Toomelah first published by EyeforFilm
Whenever 10-year-old Daniel (Daniel Connors) is asked, “Where you been?” or “Where you going?”, his response is always the same: “Nowhere.”
This question-and-answer mantra, frequently repeated in Ivan Sen‘s film, comes to resemble a catechism of community nihilism and despair. The community, as the title suggests, is Toomelah, in the far north of New South Wales on the Queensland border – although Toomelah used to be elsewhere until, in 1937, the government rounded up all the native Gamilaraay people and moved them by truck to this reservation 100km east. The reservation eventually became a Pentecostal missionary, while its residents were exploited by neighbouring farmers for virtual slave labour – and several of its younger members were to join the shameful ranks of the ‘stolen children’, forcibly removed from their homes into state ‘protection’.
All this is history, reduced within the film to charts, posters and pictures (going back to the violent colonisation of the area in 1849) that are glimpsed by Daniel on his school library’s wall. Even if, in the film’s opening sequence, Daniel turns his back on school and the indigenous ‘lingo’ that is still being taught there, this history has nonetheless left its scars on the entire community, including Daniel himself. Heir to the legacy of generations successively uprooted, Daniel will seek to address his own rootlessness in a vain quest for a reliable father figure.
The first thing we see in Toomelah is a row of boxing trophies won by Daniel’s father Michael (Michael Connors) – although that was from a time before “the metho knocked him” and his chronic alcoholism saw him kicked out by Daniel’s mother. “Don’t be like your old man,” is the best advice that Michael can offer his son, delivered literally from a gutter – although Michael also, like others, encourages Daniel to return to school.
Instead, Daniel gets into fist fights, not just in imitation of his father but also in explicit defense of his father’s honour. Meanwhile, the gap left by Michael’s absence is soon filled by Linden (Christopher Edwards) and his mates – low-level dope dealers who readily adopt Daniel into their gang. Daniel’s mother may tell him off for smoking ‘yarndi’ with the boys – “Don’t look like that,” she says, “you look like your father” – but her words are undermined by the fact that she regularly sends Daniel to buy ‘sticks’ from Linden for her own use. Indeed everyone, save for Linden, advises the young boy not to do as they do – a sure sign of a community at odds with itself in the preservation of values. As Daniel learns to cut marijuana and starts following Linden around on his dealing circuit, we start to see exactly why the young boy is going ‘nowhere’. Only Daniel’s friend Tanitia (Danieka Connors) offers a different future, rooted in education and the avoidance of crime – but the couple had split up before they have even started going out together.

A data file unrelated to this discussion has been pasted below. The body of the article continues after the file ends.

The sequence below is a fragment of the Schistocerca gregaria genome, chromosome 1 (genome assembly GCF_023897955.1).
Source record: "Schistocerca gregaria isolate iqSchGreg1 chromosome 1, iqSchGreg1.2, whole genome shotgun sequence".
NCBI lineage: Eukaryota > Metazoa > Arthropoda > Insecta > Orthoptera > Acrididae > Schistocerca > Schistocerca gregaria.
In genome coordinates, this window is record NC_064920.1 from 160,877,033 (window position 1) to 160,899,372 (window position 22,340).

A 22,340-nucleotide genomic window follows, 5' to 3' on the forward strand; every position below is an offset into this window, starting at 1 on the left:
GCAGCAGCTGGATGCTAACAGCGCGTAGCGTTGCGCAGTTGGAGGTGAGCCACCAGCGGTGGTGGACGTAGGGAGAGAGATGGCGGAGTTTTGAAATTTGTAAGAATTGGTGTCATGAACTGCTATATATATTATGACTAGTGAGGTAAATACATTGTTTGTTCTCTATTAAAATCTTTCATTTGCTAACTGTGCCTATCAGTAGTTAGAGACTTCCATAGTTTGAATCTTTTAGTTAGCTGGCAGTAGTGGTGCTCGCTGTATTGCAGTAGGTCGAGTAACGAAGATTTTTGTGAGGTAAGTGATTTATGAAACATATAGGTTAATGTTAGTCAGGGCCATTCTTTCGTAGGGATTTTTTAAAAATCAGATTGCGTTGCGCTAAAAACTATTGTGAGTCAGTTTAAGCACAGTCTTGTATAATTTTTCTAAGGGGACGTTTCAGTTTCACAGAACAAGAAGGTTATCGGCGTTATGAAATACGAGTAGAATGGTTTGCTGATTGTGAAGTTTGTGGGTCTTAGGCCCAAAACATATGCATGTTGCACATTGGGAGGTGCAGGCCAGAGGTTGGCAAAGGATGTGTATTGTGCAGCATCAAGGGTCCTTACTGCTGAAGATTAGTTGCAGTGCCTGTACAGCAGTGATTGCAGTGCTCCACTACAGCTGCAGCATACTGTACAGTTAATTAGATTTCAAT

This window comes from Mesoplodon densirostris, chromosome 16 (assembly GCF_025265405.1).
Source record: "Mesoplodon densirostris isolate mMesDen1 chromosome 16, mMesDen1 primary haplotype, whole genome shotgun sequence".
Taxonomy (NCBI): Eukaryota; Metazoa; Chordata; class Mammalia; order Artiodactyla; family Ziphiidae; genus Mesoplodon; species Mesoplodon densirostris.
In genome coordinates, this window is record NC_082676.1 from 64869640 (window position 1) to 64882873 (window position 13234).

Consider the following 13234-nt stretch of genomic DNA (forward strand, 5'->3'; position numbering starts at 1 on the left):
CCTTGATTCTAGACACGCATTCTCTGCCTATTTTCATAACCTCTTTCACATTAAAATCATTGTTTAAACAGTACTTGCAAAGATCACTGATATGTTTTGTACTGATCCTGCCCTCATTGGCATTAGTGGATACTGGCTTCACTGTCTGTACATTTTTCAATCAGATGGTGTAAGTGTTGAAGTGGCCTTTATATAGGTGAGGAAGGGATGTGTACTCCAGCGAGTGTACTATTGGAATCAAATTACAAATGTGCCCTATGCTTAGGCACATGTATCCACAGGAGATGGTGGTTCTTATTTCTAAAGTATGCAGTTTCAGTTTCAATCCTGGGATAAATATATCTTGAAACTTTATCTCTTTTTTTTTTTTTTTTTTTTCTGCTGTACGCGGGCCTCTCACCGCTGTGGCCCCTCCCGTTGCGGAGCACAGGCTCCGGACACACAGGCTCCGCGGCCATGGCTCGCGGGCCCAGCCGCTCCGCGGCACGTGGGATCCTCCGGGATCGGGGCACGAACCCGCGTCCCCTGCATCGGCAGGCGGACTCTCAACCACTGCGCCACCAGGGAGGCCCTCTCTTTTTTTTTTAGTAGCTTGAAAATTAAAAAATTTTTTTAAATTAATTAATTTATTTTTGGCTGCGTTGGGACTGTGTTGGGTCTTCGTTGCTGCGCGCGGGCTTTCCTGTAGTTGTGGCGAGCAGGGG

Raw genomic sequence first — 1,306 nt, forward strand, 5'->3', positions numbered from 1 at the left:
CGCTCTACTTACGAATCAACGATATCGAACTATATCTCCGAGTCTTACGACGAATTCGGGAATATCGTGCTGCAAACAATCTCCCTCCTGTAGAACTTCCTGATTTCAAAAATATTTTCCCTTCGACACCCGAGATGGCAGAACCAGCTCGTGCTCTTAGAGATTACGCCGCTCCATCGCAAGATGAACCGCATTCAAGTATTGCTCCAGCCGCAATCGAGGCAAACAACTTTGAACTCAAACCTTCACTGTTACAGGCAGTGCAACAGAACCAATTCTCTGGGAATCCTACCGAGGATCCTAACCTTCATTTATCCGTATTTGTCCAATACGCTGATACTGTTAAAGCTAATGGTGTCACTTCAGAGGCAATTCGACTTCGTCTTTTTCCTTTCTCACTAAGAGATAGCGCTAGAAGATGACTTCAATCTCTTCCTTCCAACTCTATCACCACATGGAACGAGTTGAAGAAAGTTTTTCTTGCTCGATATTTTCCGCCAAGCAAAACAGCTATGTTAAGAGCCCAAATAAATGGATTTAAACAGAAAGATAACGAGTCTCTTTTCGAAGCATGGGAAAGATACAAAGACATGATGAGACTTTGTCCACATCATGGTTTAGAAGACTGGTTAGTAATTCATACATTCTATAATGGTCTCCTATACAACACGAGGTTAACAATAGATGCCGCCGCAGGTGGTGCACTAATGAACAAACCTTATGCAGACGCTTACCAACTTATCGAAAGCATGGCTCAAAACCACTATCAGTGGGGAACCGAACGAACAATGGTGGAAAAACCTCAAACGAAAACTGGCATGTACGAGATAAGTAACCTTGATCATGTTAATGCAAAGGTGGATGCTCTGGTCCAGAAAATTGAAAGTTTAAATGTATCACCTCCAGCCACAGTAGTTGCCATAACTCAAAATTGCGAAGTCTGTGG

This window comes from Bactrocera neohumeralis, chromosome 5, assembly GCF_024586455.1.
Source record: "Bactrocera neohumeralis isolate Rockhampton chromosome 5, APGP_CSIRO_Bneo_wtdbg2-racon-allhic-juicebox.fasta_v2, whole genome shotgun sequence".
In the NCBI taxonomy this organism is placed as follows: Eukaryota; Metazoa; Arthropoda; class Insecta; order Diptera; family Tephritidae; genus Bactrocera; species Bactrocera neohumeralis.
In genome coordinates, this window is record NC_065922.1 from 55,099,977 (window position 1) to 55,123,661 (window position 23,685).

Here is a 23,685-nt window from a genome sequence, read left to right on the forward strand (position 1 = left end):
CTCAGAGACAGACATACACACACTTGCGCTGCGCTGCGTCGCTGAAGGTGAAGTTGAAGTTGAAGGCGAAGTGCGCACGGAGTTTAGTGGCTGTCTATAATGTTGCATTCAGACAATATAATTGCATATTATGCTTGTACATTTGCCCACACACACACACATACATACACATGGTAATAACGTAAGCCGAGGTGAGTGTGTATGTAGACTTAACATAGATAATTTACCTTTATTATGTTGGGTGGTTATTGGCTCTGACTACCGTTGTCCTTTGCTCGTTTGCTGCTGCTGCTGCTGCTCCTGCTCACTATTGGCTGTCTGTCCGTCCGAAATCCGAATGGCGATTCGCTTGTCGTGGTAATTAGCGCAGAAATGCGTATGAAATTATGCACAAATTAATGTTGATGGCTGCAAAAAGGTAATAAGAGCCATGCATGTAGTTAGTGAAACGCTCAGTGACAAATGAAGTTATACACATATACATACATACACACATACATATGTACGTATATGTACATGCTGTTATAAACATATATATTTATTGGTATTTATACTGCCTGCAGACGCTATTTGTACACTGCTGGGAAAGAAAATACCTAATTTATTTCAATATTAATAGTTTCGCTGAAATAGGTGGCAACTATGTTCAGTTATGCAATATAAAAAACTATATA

The past keeps returning to Toomelah – not just in the form of Michael, back from one of his benders, or of Daniel’s old aunt, wrested away from her family as a young girl and now sadly, silently revisiting for the first time in decades the ruins of her childhood. For there is also Bruce (Dean Daley-Jones) – the former lover of Daniel’s mum, and possibly even Daniel’s actual father – who after a long, lonely stint in jail for doing “bad things”, is back on the mission and encroaching upon Linden’s turf. Bruce’s return makes both violence inevitable, and (more surprisingly) change possible. Before this, however, Bruce will drive Daniel out to the river for a fatherly talk, both tense and strangely tender, on the tragic inevitabilities that result from trying to be a “bad cunt” – inevitabilities that we will then see playing themselves out all over again in Linden’s posturing bid to become Toomelah’s top dog.
There is the barest skeleton of a genre crime story to lend the film trajectory, but for the most part Toomelah is a realist portrait – almost a documentary – of the place where Sen’s own mother was born and bred, and of the people who appear in the film playing variants of themselves. Despite the laconic, often disarmingly coarse nature of the dialogue (subtitled for the viewer’s benefit), no character is caricatured, and even the ostensible ‘bad boys’ of the piece are well-rounded and refreshingly free from lazy demonisation.
Sen does not flinch from showing a community plagued by misguided models of masculinity, but offsets this hopelessness with a qualified optimism for a different kind of cultural continuity. Aunties keep teaching the traditional language, a system of totemic identification is maintained (if not always fully understood), and when there is no father to whom Daniel can turn, there is always his majestic old Nan. And if something as beautiful and moving as this film can emerge from the folk of Toomelah, then there must be hope amidst all the misery. Sen has proven once again, as he did with his feature debut Beneath Clouds (2002), that even as he pokes and prods painfully at his damaged roots, he is definitely going somewhere.
strap: Ivan Sen’s realist community drama portrays the legacy of rootlessness and toxic masculinity left by colonisation
© Anton Bitel
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